Cholera has killed more than 600 people in Peru, stricken nearly 100,000 and cost an estimated $1 billion in economic losses to the impoverished nation, U.N. officials say.
Ten cases have been confirmed in Colombia, they said in their reports Thursday. The epidemic, which began in Peru in January, has also sickened hundreds in Ecuador.Dr. Hiroshi Nakajima, director-general of the World Health Organization, said Peru's losses total about $1 billion and appealed to the world community for help. He said Peru must rebuild its water and sewage treatment systems and improve its medical care.
So far, the United States, 22 other governments, the European Community, private and U.N. relief agencies have donated $5.3 million to Peru in relief funds.
Peru's Health Ministry has begun working with the U.N. Children's Fund to mobilize local women's groups to improve local sanitation for about 200,000 families.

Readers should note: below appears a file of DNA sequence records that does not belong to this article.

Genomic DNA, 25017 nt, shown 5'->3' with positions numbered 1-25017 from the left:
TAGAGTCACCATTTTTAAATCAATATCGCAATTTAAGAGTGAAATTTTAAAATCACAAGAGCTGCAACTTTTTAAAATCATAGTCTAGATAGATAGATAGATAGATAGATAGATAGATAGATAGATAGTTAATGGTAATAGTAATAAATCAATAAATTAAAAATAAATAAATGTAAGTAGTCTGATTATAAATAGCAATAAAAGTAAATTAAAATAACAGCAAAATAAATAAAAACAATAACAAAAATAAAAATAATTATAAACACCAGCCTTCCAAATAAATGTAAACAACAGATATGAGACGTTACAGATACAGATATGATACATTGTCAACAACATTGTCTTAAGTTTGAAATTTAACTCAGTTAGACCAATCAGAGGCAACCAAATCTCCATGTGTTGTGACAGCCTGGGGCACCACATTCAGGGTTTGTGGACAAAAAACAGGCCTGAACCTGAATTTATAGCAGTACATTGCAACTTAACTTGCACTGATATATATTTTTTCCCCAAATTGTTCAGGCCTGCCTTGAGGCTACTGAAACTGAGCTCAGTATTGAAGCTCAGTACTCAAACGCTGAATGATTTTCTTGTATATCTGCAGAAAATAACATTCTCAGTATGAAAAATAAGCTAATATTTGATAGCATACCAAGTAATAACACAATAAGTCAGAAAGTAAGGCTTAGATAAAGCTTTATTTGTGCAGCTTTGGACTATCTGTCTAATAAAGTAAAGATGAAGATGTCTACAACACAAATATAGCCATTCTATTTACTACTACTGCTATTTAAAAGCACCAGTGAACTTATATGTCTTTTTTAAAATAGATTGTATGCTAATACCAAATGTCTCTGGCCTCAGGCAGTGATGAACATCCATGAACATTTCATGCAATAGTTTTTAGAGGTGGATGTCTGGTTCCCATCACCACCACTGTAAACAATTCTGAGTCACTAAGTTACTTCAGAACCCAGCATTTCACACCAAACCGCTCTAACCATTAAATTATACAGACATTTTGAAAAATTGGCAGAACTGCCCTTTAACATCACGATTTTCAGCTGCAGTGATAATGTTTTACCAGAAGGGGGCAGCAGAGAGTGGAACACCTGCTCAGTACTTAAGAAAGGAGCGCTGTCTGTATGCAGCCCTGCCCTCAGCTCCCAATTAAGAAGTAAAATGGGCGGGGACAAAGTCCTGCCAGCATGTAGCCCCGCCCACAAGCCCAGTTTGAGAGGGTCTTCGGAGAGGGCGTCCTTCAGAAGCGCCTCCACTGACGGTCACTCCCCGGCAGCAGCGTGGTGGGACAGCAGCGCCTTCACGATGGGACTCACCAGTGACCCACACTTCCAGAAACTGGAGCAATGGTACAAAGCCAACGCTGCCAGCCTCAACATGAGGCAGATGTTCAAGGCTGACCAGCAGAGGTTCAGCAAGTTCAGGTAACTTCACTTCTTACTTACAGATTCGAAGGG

The U.N. Disaster Relief Organization reported that the cholera epidemic in Peru has sickened 97,115 people and killed 609. The agency said 31,205 victims are hospitalized.
The hardest-hit area is the northern department of Cajamarca, where 172 people have died, the disaster agency said.
Meanwhile, the agency said cholera has appeared in Colombia, where 10 cases have been confirmed in the town of Tumaco, about 300 miles southwest of Bogota.